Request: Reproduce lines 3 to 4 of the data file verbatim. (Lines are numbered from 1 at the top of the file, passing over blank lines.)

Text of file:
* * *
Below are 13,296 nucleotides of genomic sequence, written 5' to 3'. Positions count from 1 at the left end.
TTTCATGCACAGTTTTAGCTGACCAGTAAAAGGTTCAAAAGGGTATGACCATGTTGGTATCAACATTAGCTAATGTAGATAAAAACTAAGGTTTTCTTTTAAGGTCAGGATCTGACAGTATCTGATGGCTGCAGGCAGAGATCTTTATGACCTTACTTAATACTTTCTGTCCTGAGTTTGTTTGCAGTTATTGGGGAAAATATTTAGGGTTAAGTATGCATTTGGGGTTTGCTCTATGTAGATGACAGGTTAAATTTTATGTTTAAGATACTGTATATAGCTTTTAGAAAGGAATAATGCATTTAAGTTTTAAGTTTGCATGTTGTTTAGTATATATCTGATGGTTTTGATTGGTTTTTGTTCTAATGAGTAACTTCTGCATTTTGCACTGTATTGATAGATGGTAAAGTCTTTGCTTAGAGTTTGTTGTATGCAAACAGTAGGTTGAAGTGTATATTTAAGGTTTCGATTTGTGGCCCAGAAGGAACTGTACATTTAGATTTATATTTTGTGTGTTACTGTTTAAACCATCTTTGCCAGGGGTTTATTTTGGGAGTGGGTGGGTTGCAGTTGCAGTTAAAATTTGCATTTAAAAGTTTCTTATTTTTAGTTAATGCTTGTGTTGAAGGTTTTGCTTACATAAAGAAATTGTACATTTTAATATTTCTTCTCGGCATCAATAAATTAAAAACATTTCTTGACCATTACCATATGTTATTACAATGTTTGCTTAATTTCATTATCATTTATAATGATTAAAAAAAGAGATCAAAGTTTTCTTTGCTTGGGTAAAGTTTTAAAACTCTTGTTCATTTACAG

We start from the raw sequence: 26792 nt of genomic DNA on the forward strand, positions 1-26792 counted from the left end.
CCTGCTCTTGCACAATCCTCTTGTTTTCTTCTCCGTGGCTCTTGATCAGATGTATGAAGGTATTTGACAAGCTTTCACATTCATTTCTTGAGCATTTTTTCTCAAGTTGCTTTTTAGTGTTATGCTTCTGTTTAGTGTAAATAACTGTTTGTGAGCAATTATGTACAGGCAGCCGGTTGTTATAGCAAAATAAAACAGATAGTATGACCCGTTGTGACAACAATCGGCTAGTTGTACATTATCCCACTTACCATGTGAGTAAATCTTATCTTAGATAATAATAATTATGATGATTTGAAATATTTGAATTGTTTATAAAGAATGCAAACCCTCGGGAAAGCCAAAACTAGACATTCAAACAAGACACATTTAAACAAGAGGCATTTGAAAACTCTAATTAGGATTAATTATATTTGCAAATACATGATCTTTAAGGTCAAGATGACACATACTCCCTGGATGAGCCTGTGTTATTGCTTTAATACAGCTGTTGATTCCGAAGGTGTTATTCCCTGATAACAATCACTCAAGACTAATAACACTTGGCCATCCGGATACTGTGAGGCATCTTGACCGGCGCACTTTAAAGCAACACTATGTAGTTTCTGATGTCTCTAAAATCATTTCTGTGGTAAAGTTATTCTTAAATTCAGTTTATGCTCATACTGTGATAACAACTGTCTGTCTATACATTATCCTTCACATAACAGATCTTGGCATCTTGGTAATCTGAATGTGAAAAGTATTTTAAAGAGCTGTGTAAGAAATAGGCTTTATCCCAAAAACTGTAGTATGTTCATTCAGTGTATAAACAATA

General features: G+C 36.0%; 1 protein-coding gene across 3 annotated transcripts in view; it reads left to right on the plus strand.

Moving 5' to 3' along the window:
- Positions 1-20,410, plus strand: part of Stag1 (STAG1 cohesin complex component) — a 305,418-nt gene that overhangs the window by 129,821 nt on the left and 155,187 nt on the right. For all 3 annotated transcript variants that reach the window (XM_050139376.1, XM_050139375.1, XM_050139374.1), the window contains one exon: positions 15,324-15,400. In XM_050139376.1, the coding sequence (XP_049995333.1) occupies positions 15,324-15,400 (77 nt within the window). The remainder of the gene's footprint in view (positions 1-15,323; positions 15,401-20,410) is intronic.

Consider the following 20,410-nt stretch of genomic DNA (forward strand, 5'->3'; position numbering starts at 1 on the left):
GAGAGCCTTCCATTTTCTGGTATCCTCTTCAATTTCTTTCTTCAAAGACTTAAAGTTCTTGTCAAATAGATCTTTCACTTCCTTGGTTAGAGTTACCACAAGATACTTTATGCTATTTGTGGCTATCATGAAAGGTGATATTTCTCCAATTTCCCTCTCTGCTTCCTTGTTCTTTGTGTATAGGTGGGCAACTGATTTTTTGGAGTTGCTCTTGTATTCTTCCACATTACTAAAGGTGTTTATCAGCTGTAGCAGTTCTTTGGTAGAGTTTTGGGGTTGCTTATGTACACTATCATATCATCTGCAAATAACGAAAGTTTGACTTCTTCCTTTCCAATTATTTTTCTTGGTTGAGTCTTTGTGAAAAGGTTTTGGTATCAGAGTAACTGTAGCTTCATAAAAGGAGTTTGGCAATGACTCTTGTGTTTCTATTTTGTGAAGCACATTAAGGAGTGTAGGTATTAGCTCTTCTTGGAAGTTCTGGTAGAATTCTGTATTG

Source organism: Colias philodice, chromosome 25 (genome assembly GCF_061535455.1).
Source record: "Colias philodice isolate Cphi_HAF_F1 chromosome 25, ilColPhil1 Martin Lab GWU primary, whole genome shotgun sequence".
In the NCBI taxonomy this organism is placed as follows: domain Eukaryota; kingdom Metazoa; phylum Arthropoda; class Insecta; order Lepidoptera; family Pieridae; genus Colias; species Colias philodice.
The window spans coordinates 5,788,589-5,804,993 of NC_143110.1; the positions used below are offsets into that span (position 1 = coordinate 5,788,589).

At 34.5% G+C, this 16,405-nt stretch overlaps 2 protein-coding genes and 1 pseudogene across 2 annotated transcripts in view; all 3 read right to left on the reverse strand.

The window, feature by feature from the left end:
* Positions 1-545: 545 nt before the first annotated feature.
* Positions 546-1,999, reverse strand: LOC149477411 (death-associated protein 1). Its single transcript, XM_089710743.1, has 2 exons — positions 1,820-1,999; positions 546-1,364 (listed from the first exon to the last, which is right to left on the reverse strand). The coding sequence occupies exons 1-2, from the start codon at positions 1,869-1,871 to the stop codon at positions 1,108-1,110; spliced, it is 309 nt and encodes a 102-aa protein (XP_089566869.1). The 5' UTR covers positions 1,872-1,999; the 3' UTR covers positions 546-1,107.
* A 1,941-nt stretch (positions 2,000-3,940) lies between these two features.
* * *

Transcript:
We start from the raw sequence: 26792 nt of genomic DNA on the forward strand, positions 1-26792 counted from the left end.
CCTGCTCTTGCACAATCCTCTTGTTTTCTTCTCCGTGGCTCTTGATCAGATGTATGAAGGTATTTGACAAGCTTTCACATTCATTTCTTGAGCATTTTTTCTCAAGTTGCTTTTTAGTGTTATGCTTCTGTTTAGTGTAAATAACTGTTTGTGAGCAATTATGTACAGGCAGCCGGTTGTTATAGCAAAATAAAACAGATAGTATGACCCGTTGTGACAACAATCGGCTAGTTGTACATTATCCCACTTACCATGTGAGTAAATCTTATCTTAGATAATAATAATTATGATGATTTGAAATATTTGAATTGTTTATAAAGAATGCAAACCCTCGGGAAAGCCAAAACTAGACATTCAAACAAGACACATTTAAACAAGAGGCATTTGAAAACTCTAATTAGGATTAATTATATTTGCAAATACATGATCTTTAAGGTCAAGATGACACATACTCCCTGGATGAGCCTGTGTTATTGCTTTAATACAGCTGTTGATTCCGAAGGTGTTATTCCCTGATAACAATCACTCAAGACTAATAACACTTGGCCATCCGGATACTGTGAGGCATCTTGACCGGCGCACTTTAAAGCAACACTATGTAGTTTCTGATGTCTCTAAAATCATTTCTGTGGTAAAGTTATTCTTAAATTCAGTTTATGCTCATACTGTGATAACAACTGTCTGTCTATACATTATCCTTCACATAACAGATCTTGGCATCTTGGTAATCTGAATGTGAAAAGTATTTTAAAGAGCTGTGTAAGAAATAGGCTTTATCCCAAAAACTGTAGTATGTTCATTCAGTGTATAAACAATA